Secretarian clashes in Turkey leave some cities split into armed camps

By , Special to The Christian Science Monitor

The 80,000 inhabitants of Corum (pronounced Chroom) in north-central Turkey are counting their casualties and worrying about further violence. Uneasy silence has prevailed in the divided town since the July 4 riots. Thousands of Turkish troops have been sent in from neighboring garrisons following disturbances that caused the death of 18 people.

This is the official figure so far, but the fatalities eventually may be much higher.

Corum is divided by barricades into sections inhabited by two Muslim sects -- the Sunnis, who number about 50,000, and the Alevites (or Shiites) who form the rest of the population. Amid growing hostility and tension provoked by political and secretarian militants on both sides, entire quarters have been turned into armed fortresses.

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Right-wing militants are mainly supported by the Sunnis, while leftist militants are popular with the Alevites.

Throughout history members of the two sects have lived in peace and harmony in Corum as in neighboring towns. But recently, hatred and tension have split the two Muslim sects.

The right-wing militants usually are members of supporters of the National Action Party led by ex-colonel Alparslan Turkes.This is an ultranationalist movement, strongly opposed to the left, which tries to organize the youth against what it sees as a real communist threat in Turkey.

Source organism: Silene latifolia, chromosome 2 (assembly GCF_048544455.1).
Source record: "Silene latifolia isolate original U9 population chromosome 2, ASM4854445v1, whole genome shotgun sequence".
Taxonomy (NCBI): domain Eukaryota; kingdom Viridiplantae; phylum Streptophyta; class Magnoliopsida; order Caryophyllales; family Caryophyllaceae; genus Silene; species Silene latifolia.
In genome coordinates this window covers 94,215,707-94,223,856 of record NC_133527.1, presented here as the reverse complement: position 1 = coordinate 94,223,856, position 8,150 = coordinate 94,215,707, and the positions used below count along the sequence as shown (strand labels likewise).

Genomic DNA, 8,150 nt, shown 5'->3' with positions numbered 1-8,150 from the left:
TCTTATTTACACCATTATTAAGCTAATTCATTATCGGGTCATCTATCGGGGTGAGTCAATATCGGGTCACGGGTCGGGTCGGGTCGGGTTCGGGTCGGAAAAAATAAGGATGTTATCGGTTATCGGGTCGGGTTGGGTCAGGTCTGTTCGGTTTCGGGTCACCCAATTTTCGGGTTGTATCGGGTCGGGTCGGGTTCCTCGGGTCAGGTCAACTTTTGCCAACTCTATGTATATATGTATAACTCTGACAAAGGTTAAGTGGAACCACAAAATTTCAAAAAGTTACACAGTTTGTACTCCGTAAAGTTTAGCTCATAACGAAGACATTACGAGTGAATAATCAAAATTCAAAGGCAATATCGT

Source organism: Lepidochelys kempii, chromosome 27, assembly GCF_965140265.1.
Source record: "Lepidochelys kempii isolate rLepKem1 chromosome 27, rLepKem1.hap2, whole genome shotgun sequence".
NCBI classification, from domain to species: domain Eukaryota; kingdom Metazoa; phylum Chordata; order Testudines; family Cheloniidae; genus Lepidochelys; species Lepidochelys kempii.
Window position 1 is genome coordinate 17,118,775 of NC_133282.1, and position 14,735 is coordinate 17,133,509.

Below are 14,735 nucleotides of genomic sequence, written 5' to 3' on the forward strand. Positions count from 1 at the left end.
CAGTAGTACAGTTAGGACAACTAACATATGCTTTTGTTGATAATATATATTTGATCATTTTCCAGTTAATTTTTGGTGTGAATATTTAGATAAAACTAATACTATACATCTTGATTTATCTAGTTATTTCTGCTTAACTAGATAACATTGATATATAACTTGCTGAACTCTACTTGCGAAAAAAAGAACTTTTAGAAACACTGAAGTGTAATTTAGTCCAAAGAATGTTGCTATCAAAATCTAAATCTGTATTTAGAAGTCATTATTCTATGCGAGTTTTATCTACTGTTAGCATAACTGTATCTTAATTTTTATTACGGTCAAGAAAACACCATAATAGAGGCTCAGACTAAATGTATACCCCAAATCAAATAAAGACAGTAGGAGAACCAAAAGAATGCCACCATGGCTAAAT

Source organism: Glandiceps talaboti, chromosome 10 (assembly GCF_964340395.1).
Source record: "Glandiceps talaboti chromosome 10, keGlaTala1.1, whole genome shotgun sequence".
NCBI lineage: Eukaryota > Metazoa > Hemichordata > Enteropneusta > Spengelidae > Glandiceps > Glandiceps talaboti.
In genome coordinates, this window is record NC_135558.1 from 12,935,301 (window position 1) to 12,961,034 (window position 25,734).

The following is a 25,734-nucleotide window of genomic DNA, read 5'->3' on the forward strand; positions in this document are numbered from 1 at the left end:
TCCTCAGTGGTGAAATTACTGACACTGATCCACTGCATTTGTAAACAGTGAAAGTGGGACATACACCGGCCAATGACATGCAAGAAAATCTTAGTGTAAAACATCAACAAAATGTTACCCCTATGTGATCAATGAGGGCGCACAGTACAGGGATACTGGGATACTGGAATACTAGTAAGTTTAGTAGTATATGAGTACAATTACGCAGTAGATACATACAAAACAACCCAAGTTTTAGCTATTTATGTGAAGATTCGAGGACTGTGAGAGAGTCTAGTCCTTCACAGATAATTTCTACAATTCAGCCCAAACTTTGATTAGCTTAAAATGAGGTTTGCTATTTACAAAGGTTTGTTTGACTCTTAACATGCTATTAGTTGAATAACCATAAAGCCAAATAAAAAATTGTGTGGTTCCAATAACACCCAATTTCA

The left-wing militants encompass Marxist labor leaders, teachers, and students, as well as some clandestine revolutionary groups. They also include dissident Kurdish separatists.

In December 1978 provocations by ideological and secretarian militants caused more than 100 dead in the town of Kahramanmaras. The riots at Corum are the most serious and alarming disturbance since then.

The violence started when young militants spread rumors that a mosque was attacked and set afire by "communists." They urged people to "go and save the mosque from destruction." Shortly, a large crowd, many of them armed, gathered and marched toward the mosque.

The mob went out of control, destroyed cars, shops and property, and set fire to several buildings. Fire engines and police cars were prevented from reaching the scene. It was only after troop reinforcements from neighboring areas reached the town that a curfew was imposed and relative calm restored.

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